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Knowing what I know—that the word bulldozer is supposed to have evolved from the brute force of beating someone up, this brute force seen as worthy of having an effect on a bull—it makes sense that the word bully might come from a similar bovine source.
It actually seems to come from the opposite end of the love-hate spectrum.
When the word bully first appeared in English it didn’t mean the type of person for which school anti-bullying programs were designed. Instead, someone you were very very fond of might be someone you would call a bully.
The thinking is that before its 1538 emergence into English the word had been Dutch.
The Dutch word I see translated as “sweetheart” and “lover.”
Domestic violence aside, that’s a long way from the meaning we think of.
How it made the leap from someone who makes you want to cuddle to someone who makes you cringe isn’t really known but there are a few enticing clues.
Most of the sources I consulted simply describe a gradual change from a darling person, to a good friend, to a good person, to someone who puts on a good face, and finally someone who threatens to put something covered in knuckles on your face.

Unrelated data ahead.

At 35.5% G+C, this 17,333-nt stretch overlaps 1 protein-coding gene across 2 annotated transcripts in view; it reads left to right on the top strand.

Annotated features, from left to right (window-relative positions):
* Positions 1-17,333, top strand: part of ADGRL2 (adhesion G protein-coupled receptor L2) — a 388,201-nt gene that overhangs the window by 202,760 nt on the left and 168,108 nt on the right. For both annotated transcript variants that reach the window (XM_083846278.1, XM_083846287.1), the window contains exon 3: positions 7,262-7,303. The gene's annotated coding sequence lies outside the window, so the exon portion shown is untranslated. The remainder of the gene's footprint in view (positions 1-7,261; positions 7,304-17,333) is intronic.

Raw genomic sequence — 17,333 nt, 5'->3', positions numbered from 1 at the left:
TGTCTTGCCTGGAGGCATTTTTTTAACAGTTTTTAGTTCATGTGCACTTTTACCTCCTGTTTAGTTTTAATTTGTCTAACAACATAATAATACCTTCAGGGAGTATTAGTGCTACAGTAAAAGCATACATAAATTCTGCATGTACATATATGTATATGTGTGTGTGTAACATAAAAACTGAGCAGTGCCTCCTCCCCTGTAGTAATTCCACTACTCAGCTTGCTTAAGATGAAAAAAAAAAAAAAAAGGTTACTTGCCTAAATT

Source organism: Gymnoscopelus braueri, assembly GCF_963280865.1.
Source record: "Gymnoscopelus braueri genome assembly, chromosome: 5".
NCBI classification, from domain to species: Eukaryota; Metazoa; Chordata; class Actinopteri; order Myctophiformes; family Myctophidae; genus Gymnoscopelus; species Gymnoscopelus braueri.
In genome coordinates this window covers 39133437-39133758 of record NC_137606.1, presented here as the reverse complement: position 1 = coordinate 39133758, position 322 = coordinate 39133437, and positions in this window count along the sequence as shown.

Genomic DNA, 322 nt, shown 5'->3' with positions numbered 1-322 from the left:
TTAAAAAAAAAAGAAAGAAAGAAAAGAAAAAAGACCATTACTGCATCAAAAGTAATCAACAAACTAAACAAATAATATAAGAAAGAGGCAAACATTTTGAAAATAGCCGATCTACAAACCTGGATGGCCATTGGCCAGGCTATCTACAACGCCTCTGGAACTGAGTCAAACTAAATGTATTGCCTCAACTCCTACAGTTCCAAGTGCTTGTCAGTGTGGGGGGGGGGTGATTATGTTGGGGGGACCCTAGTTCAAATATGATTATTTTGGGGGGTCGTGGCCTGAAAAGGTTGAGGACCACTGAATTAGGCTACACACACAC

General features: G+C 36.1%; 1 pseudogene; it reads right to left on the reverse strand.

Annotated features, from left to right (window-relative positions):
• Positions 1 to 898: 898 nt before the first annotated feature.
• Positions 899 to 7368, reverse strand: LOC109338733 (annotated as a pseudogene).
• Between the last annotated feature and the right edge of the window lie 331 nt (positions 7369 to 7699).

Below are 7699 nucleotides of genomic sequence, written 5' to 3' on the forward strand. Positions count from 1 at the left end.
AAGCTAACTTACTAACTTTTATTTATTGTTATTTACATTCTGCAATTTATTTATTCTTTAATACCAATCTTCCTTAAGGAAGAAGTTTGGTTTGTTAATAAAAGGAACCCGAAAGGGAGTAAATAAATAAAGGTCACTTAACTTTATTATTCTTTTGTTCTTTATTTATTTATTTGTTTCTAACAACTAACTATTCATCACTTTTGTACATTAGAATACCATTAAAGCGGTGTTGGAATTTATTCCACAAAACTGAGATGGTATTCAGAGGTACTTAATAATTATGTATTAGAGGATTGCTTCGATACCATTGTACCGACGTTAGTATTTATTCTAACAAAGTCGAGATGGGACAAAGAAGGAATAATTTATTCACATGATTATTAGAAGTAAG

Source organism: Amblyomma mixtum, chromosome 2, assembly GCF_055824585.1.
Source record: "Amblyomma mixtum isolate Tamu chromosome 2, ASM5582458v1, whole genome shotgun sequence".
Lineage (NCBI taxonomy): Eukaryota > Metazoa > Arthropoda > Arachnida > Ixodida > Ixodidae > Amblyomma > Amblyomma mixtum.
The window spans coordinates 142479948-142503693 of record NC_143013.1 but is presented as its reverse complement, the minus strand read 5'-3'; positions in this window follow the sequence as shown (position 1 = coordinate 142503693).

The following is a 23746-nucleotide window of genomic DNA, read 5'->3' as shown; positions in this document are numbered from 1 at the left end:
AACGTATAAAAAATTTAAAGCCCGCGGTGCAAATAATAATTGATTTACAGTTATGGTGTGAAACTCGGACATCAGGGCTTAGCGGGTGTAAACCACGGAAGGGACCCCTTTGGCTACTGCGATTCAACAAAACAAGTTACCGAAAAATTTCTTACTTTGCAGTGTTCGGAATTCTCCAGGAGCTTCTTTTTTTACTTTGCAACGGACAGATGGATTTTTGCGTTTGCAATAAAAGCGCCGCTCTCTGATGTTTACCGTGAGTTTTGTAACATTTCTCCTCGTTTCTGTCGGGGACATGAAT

There is that bull/bulldozer idea that might have had an influence.
But there is also the fact that for a while the good friend/lover meaning leant the word bully as a term for “pimp.”
Though the dictionaries don’t make any connections in this regard it seems to me that a pimp can simultaneously play the role of good-friend and tough-guy/enforcer.
Five days a week Charles Hodgson produces Podictionary – the podcast for word lovers, Thursday episodes here at OUPblog. He’s also the author of several books including his latest History of Wine Words – An Intoxicating Dictionary of Etymology from the Vineyard, Glass, and Bottle.